American International Group Inc., the insurer that repaid a U.S. rescue last year, said third- quarter profit climbed 17 percent as underwriting margins improved at the property-casualty business.
Net income rose to $2.17 billion, or $1.46 a share, from $1.86 billion, or $1.13 a year earlier, New York-based AIG said Thursday in a statement.
Operating profit, which excludes some investing results, was 96 cents per share, matching the average estimate of 21 analysts surveyed by Bloomberg. The stock fell in extended trading as premium revenue declined at the property- casualty division.
“Our outlook for operating trends in the company’s core insurance businesses is mixed,” Jimmy Bhullar, an analyst at JPMorgan Chase & Co., wrote in a research note before results were announced. “We forecast P&C margins to expand, but at a slower rate”
AIG, led by Chief Executive Officer Robert Benmosche, is benefiting from rising stock markets and higher bond yields than a year ago. The company ended the $182.3 billion U.S. rescue in December, in part by repurchasing shares.
Benmosche, 69, is working to improve margins at the property-casualty unit and expand sales to consumers.
Premium revenue at the property-casualty division fell 3.7 percent to $8.43 billion. At the segment that sells coverage to individuals, the figure slipped 5.8 percent to $3.27 billion.
The shares declined 3.4 percent to $49.90 at 5:55 p.m. in New York, after results were announced. Benmosche’s company had rallied 46 percent this year through Thursday’s close, beating the 23 percent advance of the Standard & Poor’s 500 Index.
While margins improved, AIG still recorded an underwriting loss of $135 million at the property-casualty division, compared with a loss of $441 million a year earlier. The insurer spent $1.02 on claims and expenses for every premium dollar in the period, compared with costs of $1.05 a year earlier.
AIG said in the filing that the International Lease Finance Corp. unit took an impairment charge of about $1.1 billion on its aircraft as higher fuel prices and the success of some competing plane models reduced their value. The impairment had no effect on the insurer’s results because the company booked a loss on plans to sell the unit that was recognized last year, AIG said in the filing.
A group of investors has missed several deadlines to purchase ILFC, after striking a deal last year to pay $4.2 billion for 80 percent of the unit. AIG had previously said it expected the deal to be completed in the second quarter.
AIG said it added $260 million to reserves for legal costs tied to the financial crisis. The insurer also disclosed a probe by New York regulators about whether units it sold to MetLife Inc. previously operated in the state without a license.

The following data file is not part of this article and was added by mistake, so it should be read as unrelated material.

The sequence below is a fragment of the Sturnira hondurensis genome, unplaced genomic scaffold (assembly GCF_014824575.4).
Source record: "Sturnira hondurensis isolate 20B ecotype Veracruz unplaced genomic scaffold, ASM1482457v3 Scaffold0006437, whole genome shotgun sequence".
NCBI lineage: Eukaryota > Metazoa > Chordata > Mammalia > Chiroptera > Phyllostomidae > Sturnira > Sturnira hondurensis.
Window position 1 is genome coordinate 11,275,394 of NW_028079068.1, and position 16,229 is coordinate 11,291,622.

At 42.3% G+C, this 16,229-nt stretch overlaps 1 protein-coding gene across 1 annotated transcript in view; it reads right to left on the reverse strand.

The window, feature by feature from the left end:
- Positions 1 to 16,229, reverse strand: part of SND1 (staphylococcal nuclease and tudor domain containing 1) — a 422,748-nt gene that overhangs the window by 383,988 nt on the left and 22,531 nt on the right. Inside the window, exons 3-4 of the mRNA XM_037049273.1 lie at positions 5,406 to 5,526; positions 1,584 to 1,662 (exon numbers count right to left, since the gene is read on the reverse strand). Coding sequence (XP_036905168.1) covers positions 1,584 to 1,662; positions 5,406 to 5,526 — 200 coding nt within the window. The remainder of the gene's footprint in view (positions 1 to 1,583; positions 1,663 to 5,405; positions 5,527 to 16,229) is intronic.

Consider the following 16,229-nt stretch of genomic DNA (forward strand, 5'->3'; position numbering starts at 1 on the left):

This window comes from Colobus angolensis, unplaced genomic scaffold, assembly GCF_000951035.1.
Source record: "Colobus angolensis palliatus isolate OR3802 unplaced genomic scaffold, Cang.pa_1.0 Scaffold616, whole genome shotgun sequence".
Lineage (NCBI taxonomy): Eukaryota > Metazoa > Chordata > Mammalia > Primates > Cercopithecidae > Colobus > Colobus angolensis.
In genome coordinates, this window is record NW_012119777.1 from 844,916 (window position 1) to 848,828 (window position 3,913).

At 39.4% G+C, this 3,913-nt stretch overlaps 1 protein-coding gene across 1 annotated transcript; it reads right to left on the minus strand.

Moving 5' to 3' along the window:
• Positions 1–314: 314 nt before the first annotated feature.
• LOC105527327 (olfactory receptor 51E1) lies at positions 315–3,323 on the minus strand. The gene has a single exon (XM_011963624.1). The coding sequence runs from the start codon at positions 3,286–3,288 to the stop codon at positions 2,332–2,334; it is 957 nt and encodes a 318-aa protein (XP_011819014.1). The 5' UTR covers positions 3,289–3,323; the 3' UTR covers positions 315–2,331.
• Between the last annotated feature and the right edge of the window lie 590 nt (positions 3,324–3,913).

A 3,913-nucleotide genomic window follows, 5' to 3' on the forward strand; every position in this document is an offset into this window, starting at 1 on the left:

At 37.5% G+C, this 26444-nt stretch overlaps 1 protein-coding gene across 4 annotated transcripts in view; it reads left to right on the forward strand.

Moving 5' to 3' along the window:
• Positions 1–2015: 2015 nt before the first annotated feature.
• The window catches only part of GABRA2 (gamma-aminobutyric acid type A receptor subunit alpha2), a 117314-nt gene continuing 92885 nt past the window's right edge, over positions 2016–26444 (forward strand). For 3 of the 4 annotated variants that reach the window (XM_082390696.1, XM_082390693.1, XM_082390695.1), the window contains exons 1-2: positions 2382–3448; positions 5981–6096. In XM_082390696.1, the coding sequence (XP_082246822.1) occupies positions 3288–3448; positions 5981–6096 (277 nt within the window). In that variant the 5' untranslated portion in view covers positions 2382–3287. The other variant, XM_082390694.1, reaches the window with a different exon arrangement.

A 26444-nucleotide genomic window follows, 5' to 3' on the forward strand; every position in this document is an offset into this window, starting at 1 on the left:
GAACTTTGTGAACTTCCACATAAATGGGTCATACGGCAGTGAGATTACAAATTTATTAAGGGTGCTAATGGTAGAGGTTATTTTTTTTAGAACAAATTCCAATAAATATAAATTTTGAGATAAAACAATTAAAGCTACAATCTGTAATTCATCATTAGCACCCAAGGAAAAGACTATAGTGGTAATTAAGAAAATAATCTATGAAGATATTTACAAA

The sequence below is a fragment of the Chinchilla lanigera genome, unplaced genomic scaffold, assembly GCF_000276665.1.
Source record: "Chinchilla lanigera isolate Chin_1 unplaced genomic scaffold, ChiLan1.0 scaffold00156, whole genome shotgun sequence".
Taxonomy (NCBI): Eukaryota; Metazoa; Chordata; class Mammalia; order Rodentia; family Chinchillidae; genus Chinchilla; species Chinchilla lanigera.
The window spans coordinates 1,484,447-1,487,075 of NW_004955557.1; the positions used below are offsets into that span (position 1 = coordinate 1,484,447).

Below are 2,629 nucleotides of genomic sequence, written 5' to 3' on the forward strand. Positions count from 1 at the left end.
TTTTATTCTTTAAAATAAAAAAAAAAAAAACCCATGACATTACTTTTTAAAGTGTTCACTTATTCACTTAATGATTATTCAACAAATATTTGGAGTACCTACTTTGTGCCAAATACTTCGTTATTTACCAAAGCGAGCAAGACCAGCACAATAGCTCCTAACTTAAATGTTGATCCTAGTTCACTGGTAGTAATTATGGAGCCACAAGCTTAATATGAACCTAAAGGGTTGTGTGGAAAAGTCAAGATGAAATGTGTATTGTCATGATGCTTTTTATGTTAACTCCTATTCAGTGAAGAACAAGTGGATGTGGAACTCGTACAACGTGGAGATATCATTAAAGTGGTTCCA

The U.S. life insurance division, run by CEO Jay Wintrob, recorded operating profit of $1.14 billion, up 38 percent from a year earlier, fueled by higher deposits and climbing markets. AIG said higher sales of annuities and mutual funds contributed to an increase in premiums and deposits to $8.42 billion from $4.79 billion a year earlier.
Book value, a measure of assets minus liabilities, rose to $67.10 per share on Sept. 30 from $66.02 three months earlier. Net unrealized gains on bonds available for sale narrowed to $10.8 billion on Sept. 30 from $12.5 billion three months earlier, according to the company’s quarterly report. The figures reflect market fluctuations that aren’t counted toward earnings, and are monitored by investors and ratings firms as a gauge of financial strength.
With assistance from Marci Jacobs in New York. Editors: Dan Kraut, Dan Reichl
Editor’s Note: the following are additional commentaries from AIG regarding current pricing trends
[Peter Hancock, CEO of AIG Property Casualty, said AIG’s property/casualty results in the third quarter reflect the company’s consistent focus on underwriting improvements and targeted growth.
The latest quarter benefited from modest catastrophe losses, the ongoing shift in business mix, increasing pricing, and enhanced risk selection, he said.
Hancock said Friday morning during an earnings conference call that rate increases globally for commercial lines were 3.4 percent for the third quarter, with the North American market continuing to lead rate improvement with a 5.5 percent rate increase in the third quarter.
U.S. casualty led with a 7.3 percent rate increase for the third quarter, he said, while U.S. financial lines increased 5.8 percent and U.S. property increased 3.9 percent.
John Doyle, CEO, Global Commercial Insurances for AIG Property Casualty, added, “Casualty rates in the U.S. remain fairly strong. The property market seems to have gotten a bit more competitive. We have been observing that over the course of the last several months. But I expect the same factors driving pricing improvement in casualty in the U.S. to continue in the near future.”
AIG CEO Bob Benmosche also commented on the analytics process to understand the account quality index, the quality of clients and the quality of the risks, to segment them in a much more refined way. “We are now looking at brokers and what the broker quality index is. So we know the kind of business that is being brought to us by brokers,” he said.
“When we talk about price increases, we actually look at it by these segments, and we are going to get more refined by these segments. So we have very good retention in our best clients and very little rate increases, but we are getting pretty good retention in some of our lower quality clients, where you need the rate because of the performance of those accounts,” he said. “So it isn’t just following the market anymore.”]
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